In 2006, MOCJ began working with juvenile justice stakeholders to develop a new continuum of Alternative to Detention (ATD) programs for youth with cases pending in Family Court who could be safely released to the community with appropriate supervision. A key component of the initiative was the development of a first-of-its-kind Risk Assessment Instrument (RAI) to help identify youth who would be most appropriate for ATD services. In partnership with the Vera Institute of Justice, MOCJ developed the RAI based on objective standards that should guide juvenile detention decisions. Based on information collected using the RAI, youth are placed into three categories: high-risk youth, for whom detention may be appropriate; low-risk youth, who are eligible for release to the community with no formal court supervision; and mid-risk juveniles who are suitable for release with supervision through a continuum of ATD programs.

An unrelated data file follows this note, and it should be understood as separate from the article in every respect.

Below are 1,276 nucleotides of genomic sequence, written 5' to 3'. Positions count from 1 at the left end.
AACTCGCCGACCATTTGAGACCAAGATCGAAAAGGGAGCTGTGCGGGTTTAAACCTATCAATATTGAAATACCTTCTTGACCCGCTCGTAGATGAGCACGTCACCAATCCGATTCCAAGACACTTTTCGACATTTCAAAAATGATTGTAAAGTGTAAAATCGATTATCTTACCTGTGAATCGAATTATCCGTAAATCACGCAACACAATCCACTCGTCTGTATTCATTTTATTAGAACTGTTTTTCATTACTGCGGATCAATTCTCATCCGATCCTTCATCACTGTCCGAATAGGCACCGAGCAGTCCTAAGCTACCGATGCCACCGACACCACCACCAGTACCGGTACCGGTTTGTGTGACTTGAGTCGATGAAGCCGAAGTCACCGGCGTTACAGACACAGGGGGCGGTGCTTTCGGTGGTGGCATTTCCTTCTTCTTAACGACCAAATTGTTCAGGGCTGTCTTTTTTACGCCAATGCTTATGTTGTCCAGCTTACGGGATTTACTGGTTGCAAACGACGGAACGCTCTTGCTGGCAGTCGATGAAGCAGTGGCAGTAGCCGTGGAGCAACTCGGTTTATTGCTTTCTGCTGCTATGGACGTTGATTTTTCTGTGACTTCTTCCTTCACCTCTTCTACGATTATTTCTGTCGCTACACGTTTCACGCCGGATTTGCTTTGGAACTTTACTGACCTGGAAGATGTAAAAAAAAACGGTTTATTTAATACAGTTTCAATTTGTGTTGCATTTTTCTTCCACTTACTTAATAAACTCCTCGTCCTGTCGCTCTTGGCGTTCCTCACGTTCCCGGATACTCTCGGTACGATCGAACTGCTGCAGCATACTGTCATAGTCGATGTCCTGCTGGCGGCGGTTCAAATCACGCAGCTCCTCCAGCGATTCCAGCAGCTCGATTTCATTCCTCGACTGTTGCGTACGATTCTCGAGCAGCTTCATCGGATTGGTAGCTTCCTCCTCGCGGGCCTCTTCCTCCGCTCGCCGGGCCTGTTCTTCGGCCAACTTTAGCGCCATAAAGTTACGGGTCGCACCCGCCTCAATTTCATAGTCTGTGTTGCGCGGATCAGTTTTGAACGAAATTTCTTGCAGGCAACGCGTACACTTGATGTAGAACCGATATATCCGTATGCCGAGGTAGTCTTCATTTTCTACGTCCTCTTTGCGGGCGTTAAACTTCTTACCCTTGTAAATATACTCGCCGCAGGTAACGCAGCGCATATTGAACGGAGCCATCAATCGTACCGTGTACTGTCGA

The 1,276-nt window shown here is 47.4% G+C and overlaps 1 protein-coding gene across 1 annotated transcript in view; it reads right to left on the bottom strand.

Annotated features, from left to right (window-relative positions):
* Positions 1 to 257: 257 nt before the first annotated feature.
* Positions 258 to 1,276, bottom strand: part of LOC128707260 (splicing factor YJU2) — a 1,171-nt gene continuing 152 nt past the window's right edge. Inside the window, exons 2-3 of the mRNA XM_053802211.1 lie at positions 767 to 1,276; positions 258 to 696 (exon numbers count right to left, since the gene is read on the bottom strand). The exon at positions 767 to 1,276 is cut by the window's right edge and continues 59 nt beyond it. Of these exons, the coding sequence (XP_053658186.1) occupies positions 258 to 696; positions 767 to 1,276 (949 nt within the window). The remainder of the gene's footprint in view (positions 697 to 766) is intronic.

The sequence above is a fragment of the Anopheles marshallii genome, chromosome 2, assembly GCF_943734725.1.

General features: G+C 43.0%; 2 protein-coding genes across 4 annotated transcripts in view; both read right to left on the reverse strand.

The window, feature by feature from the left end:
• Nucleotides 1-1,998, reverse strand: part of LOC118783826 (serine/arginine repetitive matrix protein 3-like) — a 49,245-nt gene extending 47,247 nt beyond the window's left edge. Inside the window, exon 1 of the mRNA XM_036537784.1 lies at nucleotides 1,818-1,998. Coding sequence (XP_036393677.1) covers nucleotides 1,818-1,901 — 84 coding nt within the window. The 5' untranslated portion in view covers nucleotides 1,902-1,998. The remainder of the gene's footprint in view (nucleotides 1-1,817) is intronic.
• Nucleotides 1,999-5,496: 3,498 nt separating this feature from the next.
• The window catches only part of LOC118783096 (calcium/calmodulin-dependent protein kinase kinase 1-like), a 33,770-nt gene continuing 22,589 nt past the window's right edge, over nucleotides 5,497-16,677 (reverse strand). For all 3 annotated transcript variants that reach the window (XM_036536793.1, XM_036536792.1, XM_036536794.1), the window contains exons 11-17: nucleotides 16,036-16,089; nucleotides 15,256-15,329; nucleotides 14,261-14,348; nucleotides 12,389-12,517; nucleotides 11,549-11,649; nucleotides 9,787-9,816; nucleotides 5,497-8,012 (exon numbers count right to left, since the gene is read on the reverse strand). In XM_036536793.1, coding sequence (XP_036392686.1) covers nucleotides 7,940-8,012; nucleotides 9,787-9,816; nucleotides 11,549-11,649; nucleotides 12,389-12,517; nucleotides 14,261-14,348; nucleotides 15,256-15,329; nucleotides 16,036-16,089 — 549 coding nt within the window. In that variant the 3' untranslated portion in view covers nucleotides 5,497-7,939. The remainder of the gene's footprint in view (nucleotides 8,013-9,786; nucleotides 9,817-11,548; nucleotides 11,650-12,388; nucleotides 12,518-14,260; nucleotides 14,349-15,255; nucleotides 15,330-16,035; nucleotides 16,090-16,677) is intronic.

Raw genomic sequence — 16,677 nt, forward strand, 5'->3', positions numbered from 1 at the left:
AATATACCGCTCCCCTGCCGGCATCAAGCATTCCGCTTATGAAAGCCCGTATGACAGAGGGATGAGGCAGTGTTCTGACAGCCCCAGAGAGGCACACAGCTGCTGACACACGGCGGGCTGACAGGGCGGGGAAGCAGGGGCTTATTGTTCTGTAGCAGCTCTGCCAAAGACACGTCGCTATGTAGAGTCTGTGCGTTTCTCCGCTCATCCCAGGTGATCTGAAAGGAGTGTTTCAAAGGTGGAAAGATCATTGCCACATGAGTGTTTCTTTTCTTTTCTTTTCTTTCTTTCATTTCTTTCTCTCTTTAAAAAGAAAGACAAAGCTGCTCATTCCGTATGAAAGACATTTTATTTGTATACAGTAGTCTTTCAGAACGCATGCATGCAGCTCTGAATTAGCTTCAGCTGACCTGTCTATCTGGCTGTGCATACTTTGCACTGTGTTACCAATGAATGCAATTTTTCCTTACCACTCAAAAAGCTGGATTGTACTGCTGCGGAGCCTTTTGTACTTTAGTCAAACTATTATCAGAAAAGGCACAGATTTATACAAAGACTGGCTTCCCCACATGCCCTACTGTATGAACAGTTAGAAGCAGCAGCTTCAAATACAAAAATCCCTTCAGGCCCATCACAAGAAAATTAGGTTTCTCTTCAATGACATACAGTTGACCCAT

Implementation of the RAI began in June 2007, and as of August 2009, 54% of youth were identified as low risk, 34% as mid risk, and 13% as high risk. Detention has decreased from 24% to 9% for low-risk youth and from 39% to 32% for mid-risk youth. The detention rate for high-risk youth has increased from 49% to 70%. By detaining more high-risk kids, offering better services to and stronger community supervision of mid-risk kids, and making sure that as few low-risk kids as possible are detained, we have cut in half the rate at which juveniles are re-arrested while awaiting the outcomes of their cases, from 26% to 13%.